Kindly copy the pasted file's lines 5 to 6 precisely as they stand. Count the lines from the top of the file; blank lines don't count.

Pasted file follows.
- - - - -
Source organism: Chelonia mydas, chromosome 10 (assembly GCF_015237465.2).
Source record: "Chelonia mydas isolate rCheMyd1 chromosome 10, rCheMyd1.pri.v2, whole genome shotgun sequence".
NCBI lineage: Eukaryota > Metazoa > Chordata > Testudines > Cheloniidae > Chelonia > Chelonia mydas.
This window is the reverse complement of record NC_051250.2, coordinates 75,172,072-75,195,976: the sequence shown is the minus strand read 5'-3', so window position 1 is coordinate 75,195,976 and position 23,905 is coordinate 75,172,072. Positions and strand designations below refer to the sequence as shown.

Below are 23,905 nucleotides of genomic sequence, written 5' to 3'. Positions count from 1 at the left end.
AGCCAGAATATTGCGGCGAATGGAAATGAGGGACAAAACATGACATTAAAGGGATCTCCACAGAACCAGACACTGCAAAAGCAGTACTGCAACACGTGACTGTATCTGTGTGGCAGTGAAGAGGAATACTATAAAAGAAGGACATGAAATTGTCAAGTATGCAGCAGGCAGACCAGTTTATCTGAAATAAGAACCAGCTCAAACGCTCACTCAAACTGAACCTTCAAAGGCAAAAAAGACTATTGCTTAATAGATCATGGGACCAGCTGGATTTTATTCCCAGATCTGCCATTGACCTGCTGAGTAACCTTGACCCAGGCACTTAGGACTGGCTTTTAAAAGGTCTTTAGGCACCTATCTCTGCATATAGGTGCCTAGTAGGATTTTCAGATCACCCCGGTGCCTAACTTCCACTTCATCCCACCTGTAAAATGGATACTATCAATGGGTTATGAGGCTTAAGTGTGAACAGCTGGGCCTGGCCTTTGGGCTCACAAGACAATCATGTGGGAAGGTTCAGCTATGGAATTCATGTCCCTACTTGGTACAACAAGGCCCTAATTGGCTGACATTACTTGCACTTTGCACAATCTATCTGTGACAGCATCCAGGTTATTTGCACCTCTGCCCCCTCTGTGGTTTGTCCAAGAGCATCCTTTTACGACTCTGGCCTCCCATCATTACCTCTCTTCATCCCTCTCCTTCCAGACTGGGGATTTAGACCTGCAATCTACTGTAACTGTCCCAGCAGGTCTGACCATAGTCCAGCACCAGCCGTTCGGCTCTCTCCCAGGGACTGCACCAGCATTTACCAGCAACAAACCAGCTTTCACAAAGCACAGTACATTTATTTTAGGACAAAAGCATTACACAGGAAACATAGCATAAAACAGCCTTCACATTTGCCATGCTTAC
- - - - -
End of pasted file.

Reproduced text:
Below are 23,905 nucleotides of genomic sequence, written 5' to 3'. Positions count from 1 at the left end.
AGCCAGAATATTGCGGCGAATGGAAATGAGGGACAAAACATGACATTAAAGGGATCTCCACAGAACCAGACACTGCAAAAGCAGTACTGCAACACGTGACTGTATCTGTGTGGCAGTGAAGAGGAATACTATAAAAGAAGGACATGAAATTGTCAAGTATGCAGCAGGCAGACCAGTTTATCTGAAATAAGAACCAGCTCAAACGCTCACTCAAACTGAACCTTCAAAGGCAAAAAAGACTATTGCTTAATAGATCATGGGACCAGCTGGATTTTATTCCCAGATCTGCCATTGACCTGCTGAGTAACCTTGACCCAGGCACTTAGGACTGGCTTTTAAAAGGTCTTTAGGCACCTATCTCTGCATATAGGTGCCTAGTAGGATTTTCAGATCACCCCGGTGCCTAACTTCCACTTCATCCCACCTGTAAAATGGATACTATCAATGGGTTATGAGGCTTAAGTGTGAACAGCTGGGCCTGGCCTTTGGGCTCACAAGACAATCATGTGGGAAGGTTCAGCTATGGAATTCATGTCCCTACTTGGTACAACAAGGCCCTAATTGGCTGACATTACTTGCACTTTGCACAATCTATCTGTGACAGCATCCAGGTTATTTGCACCTCTGCCCCCTCTGTGGTTTGTCCAAGAGCATCCTTTTACGACTCTGGCCTCCCATCATTACCTCTCTTCATCCCTCTCCTTCCAGACTGGGGATTTAGACCTGCAATCTACTGTAACTGTCCCAGCAGGTCTGACCATAGTCCAGCACCAGCCGTTCGGCTCTCTCCCAGGGACTGCACCAGCATTTACCAGCAACAAACCAGCTTTCACAAAGCACAGTACATTTATTTTAGGACAAAAGCATTACACAGGAAACATAGCATAAAACAGCCTTCACATTTGCCATGCTTAC